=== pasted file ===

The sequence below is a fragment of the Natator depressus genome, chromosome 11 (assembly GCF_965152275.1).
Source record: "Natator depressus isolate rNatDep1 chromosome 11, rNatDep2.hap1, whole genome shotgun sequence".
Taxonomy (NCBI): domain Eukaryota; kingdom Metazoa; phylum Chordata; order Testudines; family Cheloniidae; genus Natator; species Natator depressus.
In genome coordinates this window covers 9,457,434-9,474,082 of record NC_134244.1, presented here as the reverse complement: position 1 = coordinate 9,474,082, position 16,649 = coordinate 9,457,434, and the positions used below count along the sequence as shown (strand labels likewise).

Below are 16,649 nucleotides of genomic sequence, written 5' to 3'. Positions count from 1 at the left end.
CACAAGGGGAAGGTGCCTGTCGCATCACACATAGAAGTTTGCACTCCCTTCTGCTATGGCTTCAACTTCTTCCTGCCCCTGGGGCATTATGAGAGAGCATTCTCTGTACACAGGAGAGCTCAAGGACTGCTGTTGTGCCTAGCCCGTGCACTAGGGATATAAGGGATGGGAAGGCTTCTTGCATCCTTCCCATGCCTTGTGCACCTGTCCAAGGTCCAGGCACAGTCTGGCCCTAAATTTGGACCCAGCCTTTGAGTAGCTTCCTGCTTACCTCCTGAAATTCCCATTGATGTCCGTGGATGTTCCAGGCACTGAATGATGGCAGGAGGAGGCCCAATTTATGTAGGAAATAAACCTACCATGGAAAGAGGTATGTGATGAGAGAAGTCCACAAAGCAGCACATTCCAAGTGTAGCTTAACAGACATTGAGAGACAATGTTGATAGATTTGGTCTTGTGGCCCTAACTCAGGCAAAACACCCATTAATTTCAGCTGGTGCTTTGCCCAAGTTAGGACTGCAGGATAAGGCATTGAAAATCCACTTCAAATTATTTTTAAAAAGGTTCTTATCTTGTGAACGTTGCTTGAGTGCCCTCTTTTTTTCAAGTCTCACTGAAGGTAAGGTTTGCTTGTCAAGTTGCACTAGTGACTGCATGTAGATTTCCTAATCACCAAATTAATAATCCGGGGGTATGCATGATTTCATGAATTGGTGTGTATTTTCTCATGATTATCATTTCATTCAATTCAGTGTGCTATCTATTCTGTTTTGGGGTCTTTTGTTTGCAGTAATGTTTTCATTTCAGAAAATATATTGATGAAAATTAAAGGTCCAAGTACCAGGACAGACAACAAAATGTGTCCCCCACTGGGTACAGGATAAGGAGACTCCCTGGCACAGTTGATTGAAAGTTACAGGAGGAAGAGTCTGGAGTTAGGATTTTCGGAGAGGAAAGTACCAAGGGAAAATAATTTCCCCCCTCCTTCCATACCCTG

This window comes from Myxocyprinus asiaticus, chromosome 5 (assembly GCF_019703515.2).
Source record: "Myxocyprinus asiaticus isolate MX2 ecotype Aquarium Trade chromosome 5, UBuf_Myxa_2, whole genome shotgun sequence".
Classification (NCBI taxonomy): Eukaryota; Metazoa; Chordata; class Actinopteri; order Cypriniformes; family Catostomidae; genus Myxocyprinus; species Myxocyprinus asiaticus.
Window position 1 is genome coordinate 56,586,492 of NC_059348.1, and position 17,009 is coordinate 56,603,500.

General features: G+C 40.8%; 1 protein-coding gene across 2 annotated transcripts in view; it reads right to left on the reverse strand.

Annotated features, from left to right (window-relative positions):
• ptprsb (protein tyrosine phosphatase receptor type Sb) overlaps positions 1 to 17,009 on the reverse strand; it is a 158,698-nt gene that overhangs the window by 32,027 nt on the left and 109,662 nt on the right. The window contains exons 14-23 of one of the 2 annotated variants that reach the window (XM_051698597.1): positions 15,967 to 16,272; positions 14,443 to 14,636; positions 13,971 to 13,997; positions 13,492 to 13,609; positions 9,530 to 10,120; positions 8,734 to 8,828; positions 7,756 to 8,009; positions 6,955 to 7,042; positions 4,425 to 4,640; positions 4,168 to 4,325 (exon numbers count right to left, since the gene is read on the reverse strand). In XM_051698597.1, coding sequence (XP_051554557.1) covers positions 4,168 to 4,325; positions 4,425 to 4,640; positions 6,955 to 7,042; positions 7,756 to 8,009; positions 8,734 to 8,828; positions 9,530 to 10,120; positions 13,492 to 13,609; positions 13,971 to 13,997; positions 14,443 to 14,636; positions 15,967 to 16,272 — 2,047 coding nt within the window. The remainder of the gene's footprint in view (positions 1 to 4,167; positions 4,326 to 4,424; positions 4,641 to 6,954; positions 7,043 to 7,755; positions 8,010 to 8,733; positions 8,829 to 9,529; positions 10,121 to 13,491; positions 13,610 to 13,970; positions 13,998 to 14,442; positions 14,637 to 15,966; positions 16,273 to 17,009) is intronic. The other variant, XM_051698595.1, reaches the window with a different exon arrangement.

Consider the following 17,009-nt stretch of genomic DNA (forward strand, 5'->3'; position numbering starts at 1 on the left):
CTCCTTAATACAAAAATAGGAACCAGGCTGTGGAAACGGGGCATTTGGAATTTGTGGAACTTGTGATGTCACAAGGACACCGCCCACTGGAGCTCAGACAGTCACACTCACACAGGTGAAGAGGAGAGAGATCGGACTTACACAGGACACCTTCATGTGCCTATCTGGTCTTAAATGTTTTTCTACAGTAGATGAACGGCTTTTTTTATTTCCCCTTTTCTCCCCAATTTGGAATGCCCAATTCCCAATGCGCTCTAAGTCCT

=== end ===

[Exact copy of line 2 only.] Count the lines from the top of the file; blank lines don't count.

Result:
Source record: "Natator depressus isolate rNatDep1 chromosome 11, rNatDep2.hap1, whole genome shotgun sequence".